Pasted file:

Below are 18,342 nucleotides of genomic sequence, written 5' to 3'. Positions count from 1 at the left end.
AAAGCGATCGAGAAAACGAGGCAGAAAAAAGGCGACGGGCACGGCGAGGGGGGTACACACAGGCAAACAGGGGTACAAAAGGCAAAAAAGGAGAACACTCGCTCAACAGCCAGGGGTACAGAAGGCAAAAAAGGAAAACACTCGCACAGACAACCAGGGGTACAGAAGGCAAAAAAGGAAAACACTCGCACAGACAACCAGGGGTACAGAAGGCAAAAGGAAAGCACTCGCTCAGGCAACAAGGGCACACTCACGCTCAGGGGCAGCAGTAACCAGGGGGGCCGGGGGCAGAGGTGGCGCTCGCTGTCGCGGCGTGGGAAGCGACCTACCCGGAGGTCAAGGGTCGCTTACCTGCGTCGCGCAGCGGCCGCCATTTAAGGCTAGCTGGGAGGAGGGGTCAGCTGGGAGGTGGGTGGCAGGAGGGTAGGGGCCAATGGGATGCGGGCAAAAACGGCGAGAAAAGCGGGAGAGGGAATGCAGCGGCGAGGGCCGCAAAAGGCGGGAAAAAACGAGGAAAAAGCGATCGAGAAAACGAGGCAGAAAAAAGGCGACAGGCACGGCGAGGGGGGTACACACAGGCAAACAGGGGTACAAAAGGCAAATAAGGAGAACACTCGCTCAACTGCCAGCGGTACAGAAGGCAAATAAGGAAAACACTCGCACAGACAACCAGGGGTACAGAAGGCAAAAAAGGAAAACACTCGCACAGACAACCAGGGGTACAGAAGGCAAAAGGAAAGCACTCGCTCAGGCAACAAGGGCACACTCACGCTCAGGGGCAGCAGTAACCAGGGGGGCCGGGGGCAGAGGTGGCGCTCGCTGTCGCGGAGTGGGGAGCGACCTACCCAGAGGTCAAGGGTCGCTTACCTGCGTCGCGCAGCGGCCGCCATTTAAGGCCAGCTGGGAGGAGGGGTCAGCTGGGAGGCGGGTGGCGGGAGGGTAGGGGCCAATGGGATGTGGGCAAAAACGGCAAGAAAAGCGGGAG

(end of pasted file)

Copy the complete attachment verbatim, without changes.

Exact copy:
Below are 18,342 nucleotides of genomic sequence, written 5' to 3'. Positions count from 1 at the left end.
AAAGCGATCGAGAAAACGAGGCAGAAAAAAGGCGACGGGCACGGCGAGGGGGGTACACACAGGCAAACAGGGGTACAAAAGGCAAAAAAGGAGAACACTCGCTCAACAGCCAGGGGTACAGAAGGCAAAAAAGGAAAACACTCGCACAGACAACCAGGGGTACAGAAGGCAAAAAAGGAAAACACTCGCACAGACAACCAGGGGTACAGAAGGCAAAAGGAAAGCACTCGCTCAGGCAACAAGGGCACACTCACGCTCAGGGGCAGCAGTAACCAGGGGGGCCGGGGGCAGAGGTGGCGCTCGCTGTCGCGGCGTGGGAAGCGACCTACCCGGAGGTCAAGGGTCGCTTACCTGCGTCGCGCAGCGGCCGCCATTTAAGGCTAGCTGGGAGGAGGGGTCAGCTGGGAGGTGGGTGGCAGGAGGGTAGGGGCCAATGGGATGCGGGCAAAAACGGCGAGAAAAGCGGGAGAGGGAATGCAGCGGCGAGGGCCGCAAAAGGCGGGAAAAAACGAGGAAAAAGCGATCGAGAAAACGAGGCAGAAAAAAGGCGACAGGCACGGCGAGGGGGGTACACACAGGCAAACAGGGGTACAAAAGGCAAATAAGGAGAACACTCGCTCAACTGCCAGCGGTACAGAAGGCAAATAAGGAAAACACTCGCACAGACAACCAGGGGTACAGAAGGCAAAAAAGGAAAACACTCGCACAGACAACCAGGGGTACAGAAGGCAAAAGGAAAGCACTCGCTCAGGCAACAAGGGCACACTCACGCTCAGGGGCAGCAGTAACCAGGGGGGCCGGGGGCAGAGGTGGCGCTCGCTGTCGCGGAGTGGGGAGCGACCTACCCAGAGGTCAAGGGTCGCTTACCTGCGTCGCGCAGCGGCCGCCATTTAAGGCCAGCTGGGAGGAGGGGTCAGCTGGGAGGCGGGTGGCGGGAGGGTAGGGGCCAATGGGATGTGGGCAAAAACGGCAAGAAAAGCGGGAG